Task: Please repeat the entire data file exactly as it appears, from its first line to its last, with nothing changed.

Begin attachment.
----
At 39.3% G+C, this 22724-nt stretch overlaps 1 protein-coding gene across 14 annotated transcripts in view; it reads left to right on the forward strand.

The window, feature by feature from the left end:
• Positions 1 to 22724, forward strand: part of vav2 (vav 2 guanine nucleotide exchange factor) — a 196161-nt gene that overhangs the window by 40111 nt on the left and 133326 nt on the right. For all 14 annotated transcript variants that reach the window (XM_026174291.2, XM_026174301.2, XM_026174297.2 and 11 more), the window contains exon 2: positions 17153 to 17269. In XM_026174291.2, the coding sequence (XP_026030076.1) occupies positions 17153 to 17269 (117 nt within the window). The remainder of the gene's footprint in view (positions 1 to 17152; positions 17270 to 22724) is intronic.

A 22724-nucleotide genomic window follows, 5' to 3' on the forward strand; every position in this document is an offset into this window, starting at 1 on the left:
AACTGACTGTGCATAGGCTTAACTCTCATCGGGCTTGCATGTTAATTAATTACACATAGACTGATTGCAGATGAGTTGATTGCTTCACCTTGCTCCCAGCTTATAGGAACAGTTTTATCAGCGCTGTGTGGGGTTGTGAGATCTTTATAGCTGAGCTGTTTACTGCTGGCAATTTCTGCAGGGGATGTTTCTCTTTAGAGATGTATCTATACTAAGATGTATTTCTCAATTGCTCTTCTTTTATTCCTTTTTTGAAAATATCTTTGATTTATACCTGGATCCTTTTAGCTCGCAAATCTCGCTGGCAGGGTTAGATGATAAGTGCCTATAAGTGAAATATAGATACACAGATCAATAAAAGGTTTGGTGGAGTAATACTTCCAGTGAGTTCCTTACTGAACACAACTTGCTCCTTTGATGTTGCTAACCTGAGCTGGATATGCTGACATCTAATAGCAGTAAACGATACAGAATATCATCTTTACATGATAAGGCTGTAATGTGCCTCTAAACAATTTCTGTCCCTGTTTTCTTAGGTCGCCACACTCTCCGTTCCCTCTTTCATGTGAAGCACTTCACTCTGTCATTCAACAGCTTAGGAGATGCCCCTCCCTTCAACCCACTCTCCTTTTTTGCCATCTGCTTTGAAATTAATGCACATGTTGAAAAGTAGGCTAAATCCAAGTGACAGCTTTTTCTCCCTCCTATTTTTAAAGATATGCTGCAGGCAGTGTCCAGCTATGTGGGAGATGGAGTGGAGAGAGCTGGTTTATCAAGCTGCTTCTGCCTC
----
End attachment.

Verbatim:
At 39.3% G+C, this 22724-nt stretch overlaps 1 protein-coding gene across 14 annotated transcripts in view; it reads left to right on the forward strand.

The window, feature by feature from the left end:
• Positions 1 to 22724, forward strand: part of vav2 (vav 2 guanine nucleotide exchange factor) — a 196161-nt gene that overhangs the window by 40111 nt on the left and 133326 nt on the right. For all 14 annotated transcript variants that reach the window (XM_026174291.2, XM_026174301.2, XM_026174297.2 and 11 more), the window contains exon 2: positions 17153 to 17269. In XM_026174291.2, the coding sequence (XP_026030076.1) occupies positions 17153 to 17269 (117 nt within the window). The remainder of the gene's footprint in view (positions 1 to 17152; positions 17270 to 22724) is intronic.

A 22724-nucleotide genomic window follows, 5' to 3' on the forward strand; every position in this document is an offset into this window, starting at 1 on the left:
AACTGACTGTGCATAGGCTTAACTCTCATCGGGCTTGCATGTTAATTAATTACACATAGACTGATTGCAGATGAGTTGATTGCTTCACCTTGCTCCCAGCTTATAGGAACAGTTTTATCAGCGCTGTGTGGGGTTGTGAGATCTTTATAGCTGAGCTGTTTACTGCTGGCAATTTCTGCAGGGGATGTTTCTCTTTAGAGATGTATCTATACTAAGATGTATTTCTCAATTGCTCTTCTTTTATTCCTTTTTTGAAAATATCTTTGATTTATACCTGGATCCTTTTAGCTCGCAAATCTCGCTGGCAGGGTTAGATGATAAGTGCCTATAAGTGAAATATAGATACACAGATCAATAAAAGGTTTGGTGGAGTAATACTTCCAGTGAGTTCCTTACTGAACACAACTTGCTCCTTTGATGTTGCTAACCTGAGCTGGATATGCTGACATCTAATAGCAGTAAACGATACAGAATATCATCTTTACATGATAAGGCTGTAATGTGCCTCTAAACAATTTCTGTCCCTGTTTTCTTAGGTCGCCACACTCTCCGTTCCCTCTTTCATGTGAAGCACTTCACTCTGTCATTCAACAGCTTAGGAGATGCCCCTCCCTTCAACCCACTCTCCTTTTTTGCCATCTGCTTTGAAATTAATGCACATGTTGAAAAGTAGGCTAAATCCAAGTGACAGCTTTTTCTCCCTCCTATTTTTAAAGATATGCTGCAGGCAGTGTCCAGCTATGTGGGAGATGGAGTGGAGAGAGCTGGTTTATCAAGCTGCTTCTGCCTC